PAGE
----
The Seattle/King County media has covered Senator Tom extensively but less is known about Senator Sheldon. That gap has been considerably closed with Nina Shapiro’s excellent article, “What Kind of Democrat…” in the April 3-9, 2013 Seattle Weekly (cover page “Sleeping with the Elephants”). Shapiro profiles both senators but tells readers a great deal about Senator Sheldon. No country bumpkin, Ivy League educated with a UW MBA, he charts his own course. In many respects, he is the quintessential legislator for those fed up with partisan wrangling. To read the article, click HERE

Related posts:

Rodney Tom – Turncoat or Practical Politician

Senator Tom Switches Back

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Do High Taxes and More Rules Hurt Job Growth?

Posted by Warren Peterson on March 25, 2013

According to Danny Westneat in Palm Sunday’s “Seattle Times”, capitalism is thriving in “Seattle with all its taxes and rules and supposedly socialistic groupthink…” He cites as evidence a “new jobs report” that shows “the city’s unemployment rate well below the rest of the state, to one of the lowest for big cities in the U.S.”

Let’s take “rules and socialistic groupthink” first. Two examples, the selected extension of metered on street parking to 8PM plus a sharp increase in rates and the requirement for businesses with a certain number of employees to grant paid sick leave. I seriously doubt companies like Boeing, Nordstrom, Starbucks, or the Port of Seattle or the University of Washington or most high tech or other major entities care about these Seattle Nanny rules. Many stay here and grow here because it is too expensive to move and they are attracted to Seattle by its location, transportation services, educated population and environment. There are some businesses, however, that are seriously affected by rules such as the two mentioned here. Ask the restaurant owner if such rules are taken into account when making decisions to expand, relocate to Seattle or hire more employees, same question for other small businesses.

And the reason for Seattle’s lower than most unemployment is? The answer according to Jon Talton’s column in the “Business” section of Palm Sunday’s “Seattle Times” – Amazon.

Oh, about high Seattle taxes. Yes, the city council is constantly looking for ways to increase revenue by new or higher taxes and fees but so far, at least for the big boys, they have not overcome the advantages of locating at the hub of economic activity in the state. There is also one other major competitive advantage to doing business in Washington State that was touted by Governor Chris Gregoire when she was encouraging companies to move here, no income tax.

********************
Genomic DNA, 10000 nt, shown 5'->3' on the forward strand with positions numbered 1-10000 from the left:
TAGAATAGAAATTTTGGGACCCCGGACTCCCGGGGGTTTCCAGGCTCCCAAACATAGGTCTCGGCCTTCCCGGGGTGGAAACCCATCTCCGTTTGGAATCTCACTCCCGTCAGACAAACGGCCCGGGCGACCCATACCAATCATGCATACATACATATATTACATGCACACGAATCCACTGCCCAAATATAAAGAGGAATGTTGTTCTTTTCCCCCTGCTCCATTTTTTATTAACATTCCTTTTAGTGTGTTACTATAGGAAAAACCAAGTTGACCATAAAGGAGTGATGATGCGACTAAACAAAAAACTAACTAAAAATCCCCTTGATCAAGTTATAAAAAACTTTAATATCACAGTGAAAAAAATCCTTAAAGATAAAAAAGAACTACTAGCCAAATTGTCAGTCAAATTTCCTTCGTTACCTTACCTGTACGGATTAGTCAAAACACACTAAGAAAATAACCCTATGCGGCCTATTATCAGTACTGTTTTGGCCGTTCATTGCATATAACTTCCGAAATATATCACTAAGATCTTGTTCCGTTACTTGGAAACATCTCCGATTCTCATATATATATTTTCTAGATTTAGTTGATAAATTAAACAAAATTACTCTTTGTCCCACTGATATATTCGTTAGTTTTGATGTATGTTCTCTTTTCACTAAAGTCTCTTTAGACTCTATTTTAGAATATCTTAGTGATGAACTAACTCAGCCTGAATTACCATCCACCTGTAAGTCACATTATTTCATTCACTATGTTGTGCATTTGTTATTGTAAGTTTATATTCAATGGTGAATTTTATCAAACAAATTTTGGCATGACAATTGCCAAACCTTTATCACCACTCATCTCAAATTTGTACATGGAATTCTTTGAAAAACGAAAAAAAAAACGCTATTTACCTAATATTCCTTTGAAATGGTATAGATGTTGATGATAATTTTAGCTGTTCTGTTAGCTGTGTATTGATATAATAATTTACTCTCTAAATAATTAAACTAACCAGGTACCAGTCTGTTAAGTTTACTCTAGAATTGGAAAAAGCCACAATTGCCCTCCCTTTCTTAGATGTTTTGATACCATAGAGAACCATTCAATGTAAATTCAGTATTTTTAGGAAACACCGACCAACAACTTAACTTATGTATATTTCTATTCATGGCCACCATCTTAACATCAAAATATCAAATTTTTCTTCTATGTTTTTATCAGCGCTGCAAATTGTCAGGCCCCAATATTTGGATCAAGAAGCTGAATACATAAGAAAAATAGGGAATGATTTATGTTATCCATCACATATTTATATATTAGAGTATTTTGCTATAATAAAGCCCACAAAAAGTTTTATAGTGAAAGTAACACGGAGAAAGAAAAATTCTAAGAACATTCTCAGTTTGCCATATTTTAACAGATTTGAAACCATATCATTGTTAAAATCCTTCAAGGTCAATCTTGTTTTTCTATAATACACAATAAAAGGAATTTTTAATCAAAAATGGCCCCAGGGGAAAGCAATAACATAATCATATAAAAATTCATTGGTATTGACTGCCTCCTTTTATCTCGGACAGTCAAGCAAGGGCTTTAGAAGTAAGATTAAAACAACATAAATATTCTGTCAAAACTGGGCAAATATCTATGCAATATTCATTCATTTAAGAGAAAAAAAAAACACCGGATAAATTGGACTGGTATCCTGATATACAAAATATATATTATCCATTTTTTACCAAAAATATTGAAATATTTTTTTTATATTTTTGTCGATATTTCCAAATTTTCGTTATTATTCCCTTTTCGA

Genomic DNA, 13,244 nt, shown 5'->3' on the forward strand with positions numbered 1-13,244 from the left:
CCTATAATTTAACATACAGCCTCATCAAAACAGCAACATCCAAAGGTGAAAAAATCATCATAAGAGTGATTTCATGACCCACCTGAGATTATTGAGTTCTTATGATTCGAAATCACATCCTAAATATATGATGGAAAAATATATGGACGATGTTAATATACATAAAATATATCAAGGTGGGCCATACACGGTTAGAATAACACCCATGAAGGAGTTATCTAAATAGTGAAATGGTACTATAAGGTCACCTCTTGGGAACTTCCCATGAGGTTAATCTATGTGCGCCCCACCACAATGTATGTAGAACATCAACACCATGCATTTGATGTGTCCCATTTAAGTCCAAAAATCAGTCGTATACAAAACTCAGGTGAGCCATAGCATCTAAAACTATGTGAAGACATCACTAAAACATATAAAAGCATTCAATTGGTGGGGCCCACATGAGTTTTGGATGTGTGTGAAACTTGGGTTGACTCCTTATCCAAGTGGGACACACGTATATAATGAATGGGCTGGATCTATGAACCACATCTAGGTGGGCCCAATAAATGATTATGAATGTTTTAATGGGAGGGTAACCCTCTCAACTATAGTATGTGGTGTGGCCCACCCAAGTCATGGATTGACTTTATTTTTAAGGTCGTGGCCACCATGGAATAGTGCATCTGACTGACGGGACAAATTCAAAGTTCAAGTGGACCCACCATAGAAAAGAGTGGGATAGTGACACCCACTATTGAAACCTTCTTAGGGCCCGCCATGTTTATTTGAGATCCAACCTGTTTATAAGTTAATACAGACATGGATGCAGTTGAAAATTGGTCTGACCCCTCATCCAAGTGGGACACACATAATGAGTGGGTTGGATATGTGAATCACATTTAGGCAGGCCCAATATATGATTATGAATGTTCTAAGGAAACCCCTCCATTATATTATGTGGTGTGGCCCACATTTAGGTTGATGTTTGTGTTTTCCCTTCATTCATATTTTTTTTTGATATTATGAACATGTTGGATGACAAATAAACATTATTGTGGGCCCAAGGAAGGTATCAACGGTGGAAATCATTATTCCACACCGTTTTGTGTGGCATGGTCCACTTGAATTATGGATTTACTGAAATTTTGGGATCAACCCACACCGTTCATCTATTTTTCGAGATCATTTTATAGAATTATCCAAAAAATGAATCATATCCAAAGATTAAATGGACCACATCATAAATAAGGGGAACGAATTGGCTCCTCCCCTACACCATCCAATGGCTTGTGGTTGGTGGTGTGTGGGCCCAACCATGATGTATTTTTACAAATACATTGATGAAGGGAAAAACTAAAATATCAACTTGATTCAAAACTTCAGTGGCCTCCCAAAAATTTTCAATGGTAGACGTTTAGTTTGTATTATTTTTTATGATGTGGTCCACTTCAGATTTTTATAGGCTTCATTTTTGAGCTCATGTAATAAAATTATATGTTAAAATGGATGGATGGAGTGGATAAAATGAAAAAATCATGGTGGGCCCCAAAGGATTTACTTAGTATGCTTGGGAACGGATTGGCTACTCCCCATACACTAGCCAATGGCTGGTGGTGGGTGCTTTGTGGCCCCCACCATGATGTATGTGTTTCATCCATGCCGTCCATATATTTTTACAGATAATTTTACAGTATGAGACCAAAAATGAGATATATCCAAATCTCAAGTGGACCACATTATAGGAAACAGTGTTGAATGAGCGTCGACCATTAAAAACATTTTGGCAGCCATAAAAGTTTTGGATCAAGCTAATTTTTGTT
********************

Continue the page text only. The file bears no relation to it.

Nice try Danny but there is a tipping point and Seattle may be close to it. Mr Talton notes that Amazon, like Boeing, could suffer a reversal of fortune. Should that happen we would wish Seattle had a more friendly business climate. Danny could be the last one to turn out the lights.

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Senator Tom Switches Back

Posted by Warren Peterson on January 4, 2013

The 2013-2014 Washington State Legislature convenes Monday, January 14, 2013 in what was to be a typical Blue State climate – Democrat Governor and Democrat control of both houses of the legislature. However, thanks to two Democrat state senators, a touch of Red State rain fell on the D’s parade. Former Republican but now Democrat State Senator Rodney Tom and conservative Democrat Senator Tim Sheldon joined with the Republicans to take effective control of the State Senate by one vote, 25 to 24. Tom becomes Majority Leader and Republicans get majority control of key committees controlling taxes, spending, K-12 education and healthcare. Tom, Sheldon and Democrat Senator Jim Kastama, perhaps in a dry run of today’s coup, sided with Republicans on the budget in the 2012 session. Republicans gained one senate seat in the last election making the new coalition likely despite Democrat concessions to prevent it. If it holds, Washington State may avert its own fiscal cliff by frustrating the tax and spend Democrats who were salivating for billions more spending on K-12 and higher education, transportation, healthcare etc. These may all be good desires but constraint is needed lest we become California. To that end, I say welcome back Senator Tom.

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Voting On Same Sex Marriage

Posted by Warren Peterson on October 30, 2012

Three states will vote November 6 on the issue of same sex marriage. In the State of Washington, the legislature passed a bill that would allow same sex couples to marry. The vote was 28 to 21 in the Senate and 55 to 43 in the House. Well more than enough signatures were gathered to place Referendum 74 on the ballot. It asks voters to approve or reject the legislature’s action.

Approve 74, it’s a matter of fairness. Reject 74, the social cost is too high. Commentator Dennis Prager makes some interesting points in his recent article, “Why a good person can vote against same sex marriage.” To read it, click
HERE

Posted in Religion, State & Local | Leave a Comment »